The Night Must Fall is one of those films from the 1930s that depresses me. Not because it’s a sad film, or a bad one… but one that because of limitations is not able to live up to it’s potential. I suppose it could be said about any time period, but the staginess of this film is a trademark of it’s time more than anything. Unfortunately I can’t see many director’s handling it much better than it is here… the film still gets high recommendations from me, the performances and the tension are beautiful. I just wish it were more cinematic in it’s presentation.
The film is set in a rural area, where a woman is missing and presumed murdered. Some revel in the excitement of this event, while others can’t help fearing that perhaps a murderor lurks among them. Around this time, a young man, Danny, charms his way into getting a better job at an elderly woman’s home. She adores him, but not everyone is as trusting.
The film is one of the more interesting stories about murderors I’ve seen. It doesn’t rely on cliches, or cheap scares and presents truly fascinating character portraits. The original material is above average, although I wouldn’t go saying it is exceptional. What really makes the film work are the performances. Robert Montgomery uses his good looks to the advantage of his character “baby face”, giving perhaps the best performance of his very successful career. He is all at once sinister, and charming, but he isn’t an intellectual (I mention intellectual, because the premise of charming suspicious characters is usually relegated to the very rich and eccentric, which Montgomery is far from). It’s hard to take your eyes off him when he’s onscreen. It’s really a shame he didn’t get an opportunity to ever really work with some of the real auteurs of his time (like Hawks, or even Capra)… his directorial efforts are quite interesting though. Russell is also very good, I’m used to her in comedic roles, but she handles her character wonderfully. Somehow she manages to exude an attraction to Danny even though she never truly admits or gives into her urges.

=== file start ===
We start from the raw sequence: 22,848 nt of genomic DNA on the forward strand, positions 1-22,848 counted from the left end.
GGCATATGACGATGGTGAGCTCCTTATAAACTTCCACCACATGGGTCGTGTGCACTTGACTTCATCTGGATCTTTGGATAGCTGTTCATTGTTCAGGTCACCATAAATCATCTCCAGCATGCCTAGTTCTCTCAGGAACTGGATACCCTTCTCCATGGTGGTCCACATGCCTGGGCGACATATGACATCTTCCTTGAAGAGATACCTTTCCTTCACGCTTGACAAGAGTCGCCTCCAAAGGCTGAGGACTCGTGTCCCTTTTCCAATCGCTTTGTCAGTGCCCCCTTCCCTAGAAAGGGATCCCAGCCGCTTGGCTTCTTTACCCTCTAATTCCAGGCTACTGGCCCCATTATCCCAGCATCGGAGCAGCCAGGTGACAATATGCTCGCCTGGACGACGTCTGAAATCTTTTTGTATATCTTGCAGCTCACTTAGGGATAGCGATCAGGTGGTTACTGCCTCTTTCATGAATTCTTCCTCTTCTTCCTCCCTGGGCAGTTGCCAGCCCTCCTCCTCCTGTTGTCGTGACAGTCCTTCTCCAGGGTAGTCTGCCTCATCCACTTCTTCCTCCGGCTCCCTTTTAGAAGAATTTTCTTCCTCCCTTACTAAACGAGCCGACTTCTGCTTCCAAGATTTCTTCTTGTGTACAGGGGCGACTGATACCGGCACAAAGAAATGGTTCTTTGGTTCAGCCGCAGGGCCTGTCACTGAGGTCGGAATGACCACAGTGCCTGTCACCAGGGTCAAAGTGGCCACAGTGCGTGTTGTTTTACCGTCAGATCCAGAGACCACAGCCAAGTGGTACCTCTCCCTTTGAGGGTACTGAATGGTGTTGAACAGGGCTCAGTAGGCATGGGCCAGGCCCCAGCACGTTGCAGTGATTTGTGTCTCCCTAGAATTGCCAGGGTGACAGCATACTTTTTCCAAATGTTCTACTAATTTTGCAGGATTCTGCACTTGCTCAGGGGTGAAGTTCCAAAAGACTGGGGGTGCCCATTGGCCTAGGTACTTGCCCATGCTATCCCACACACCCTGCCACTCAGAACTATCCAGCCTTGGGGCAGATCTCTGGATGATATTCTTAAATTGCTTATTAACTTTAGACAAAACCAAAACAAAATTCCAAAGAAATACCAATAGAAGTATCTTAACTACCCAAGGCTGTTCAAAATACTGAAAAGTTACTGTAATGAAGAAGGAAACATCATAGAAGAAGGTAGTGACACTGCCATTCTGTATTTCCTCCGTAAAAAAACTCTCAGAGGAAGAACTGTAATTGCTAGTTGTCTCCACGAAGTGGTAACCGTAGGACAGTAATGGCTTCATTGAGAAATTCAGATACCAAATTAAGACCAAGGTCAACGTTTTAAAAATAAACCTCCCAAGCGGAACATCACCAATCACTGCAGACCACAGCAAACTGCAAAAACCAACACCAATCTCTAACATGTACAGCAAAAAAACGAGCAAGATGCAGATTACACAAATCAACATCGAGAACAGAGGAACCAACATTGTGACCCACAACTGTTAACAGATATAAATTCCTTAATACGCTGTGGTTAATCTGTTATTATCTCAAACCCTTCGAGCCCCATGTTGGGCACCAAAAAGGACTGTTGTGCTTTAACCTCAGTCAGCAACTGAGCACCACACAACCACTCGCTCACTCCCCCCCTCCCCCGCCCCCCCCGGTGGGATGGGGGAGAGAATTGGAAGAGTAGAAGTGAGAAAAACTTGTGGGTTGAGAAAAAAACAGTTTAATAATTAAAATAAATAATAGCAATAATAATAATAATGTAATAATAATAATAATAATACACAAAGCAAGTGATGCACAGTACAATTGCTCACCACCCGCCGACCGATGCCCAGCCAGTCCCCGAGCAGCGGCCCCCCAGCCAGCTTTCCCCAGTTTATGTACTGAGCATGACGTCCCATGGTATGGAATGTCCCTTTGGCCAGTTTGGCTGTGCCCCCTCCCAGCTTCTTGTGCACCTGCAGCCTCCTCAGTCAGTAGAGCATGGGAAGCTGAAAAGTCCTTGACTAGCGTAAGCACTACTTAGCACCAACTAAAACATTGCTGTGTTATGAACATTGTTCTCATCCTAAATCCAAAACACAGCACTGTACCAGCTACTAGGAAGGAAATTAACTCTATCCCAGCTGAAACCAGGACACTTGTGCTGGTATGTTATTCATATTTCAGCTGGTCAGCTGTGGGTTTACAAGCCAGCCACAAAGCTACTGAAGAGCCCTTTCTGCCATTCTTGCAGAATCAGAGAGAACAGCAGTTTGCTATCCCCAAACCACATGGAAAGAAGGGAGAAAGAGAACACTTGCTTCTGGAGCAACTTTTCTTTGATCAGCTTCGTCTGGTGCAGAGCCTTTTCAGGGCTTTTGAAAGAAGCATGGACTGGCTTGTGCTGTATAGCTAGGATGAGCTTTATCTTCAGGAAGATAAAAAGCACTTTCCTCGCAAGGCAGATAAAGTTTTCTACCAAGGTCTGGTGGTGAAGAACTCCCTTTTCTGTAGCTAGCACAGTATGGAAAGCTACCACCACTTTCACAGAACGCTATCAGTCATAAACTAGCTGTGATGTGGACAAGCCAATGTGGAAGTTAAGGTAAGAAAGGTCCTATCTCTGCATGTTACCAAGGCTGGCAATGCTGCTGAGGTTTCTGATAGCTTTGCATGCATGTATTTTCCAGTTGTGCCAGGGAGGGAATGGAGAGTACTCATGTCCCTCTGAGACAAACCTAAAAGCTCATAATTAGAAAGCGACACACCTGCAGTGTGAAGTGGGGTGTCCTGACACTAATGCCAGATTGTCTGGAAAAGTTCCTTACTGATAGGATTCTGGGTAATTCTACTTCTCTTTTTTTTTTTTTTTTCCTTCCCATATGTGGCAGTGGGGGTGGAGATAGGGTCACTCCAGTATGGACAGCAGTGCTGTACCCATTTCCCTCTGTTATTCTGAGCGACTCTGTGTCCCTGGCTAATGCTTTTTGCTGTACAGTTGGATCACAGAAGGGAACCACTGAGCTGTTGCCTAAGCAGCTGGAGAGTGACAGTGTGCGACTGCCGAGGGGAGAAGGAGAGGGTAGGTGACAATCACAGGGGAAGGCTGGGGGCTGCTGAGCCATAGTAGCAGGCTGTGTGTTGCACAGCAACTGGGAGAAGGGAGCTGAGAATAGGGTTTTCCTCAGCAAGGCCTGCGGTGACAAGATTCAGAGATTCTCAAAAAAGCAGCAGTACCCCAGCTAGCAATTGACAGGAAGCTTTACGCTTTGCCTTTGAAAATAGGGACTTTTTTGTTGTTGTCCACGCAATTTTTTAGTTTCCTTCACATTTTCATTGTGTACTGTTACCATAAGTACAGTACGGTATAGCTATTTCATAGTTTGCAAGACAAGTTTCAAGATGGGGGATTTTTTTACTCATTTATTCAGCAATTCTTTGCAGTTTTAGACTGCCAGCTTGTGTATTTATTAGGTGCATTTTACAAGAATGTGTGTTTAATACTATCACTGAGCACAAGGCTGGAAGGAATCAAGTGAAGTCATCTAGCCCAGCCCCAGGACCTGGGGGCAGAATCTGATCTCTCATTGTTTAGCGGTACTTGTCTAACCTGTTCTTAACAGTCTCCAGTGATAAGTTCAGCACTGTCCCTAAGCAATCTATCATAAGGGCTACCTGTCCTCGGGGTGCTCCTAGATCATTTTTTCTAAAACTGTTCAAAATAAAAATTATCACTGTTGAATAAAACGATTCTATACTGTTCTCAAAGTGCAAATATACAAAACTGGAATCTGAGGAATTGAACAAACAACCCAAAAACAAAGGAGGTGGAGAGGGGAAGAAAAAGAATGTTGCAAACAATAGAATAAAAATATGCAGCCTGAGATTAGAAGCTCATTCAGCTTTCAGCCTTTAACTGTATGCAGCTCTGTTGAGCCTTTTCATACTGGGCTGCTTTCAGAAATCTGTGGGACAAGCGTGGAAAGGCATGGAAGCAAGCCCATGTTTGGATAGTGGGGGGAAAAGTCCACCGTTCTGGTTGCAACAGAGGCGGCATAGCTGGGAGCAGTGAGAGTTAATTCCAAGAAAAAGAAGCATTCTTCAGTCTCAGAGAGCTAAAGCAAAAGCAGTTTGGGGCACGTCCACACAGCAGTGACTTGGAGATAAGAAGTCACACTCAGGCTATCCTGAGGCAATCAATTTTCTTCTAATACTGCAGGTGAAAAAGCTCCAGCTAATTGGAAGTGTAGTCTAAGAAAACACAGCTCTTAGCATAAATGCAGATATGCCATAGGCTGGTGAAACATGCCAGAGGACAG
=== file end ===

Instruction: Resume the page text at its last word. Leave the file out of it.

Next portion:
The film is by no means perfect, and is in essence a very glamorously filmed stage play. I still think it’s well worth seeing, as it’s still very tense and Montgomery gives one of the best performances I’ve ever seen.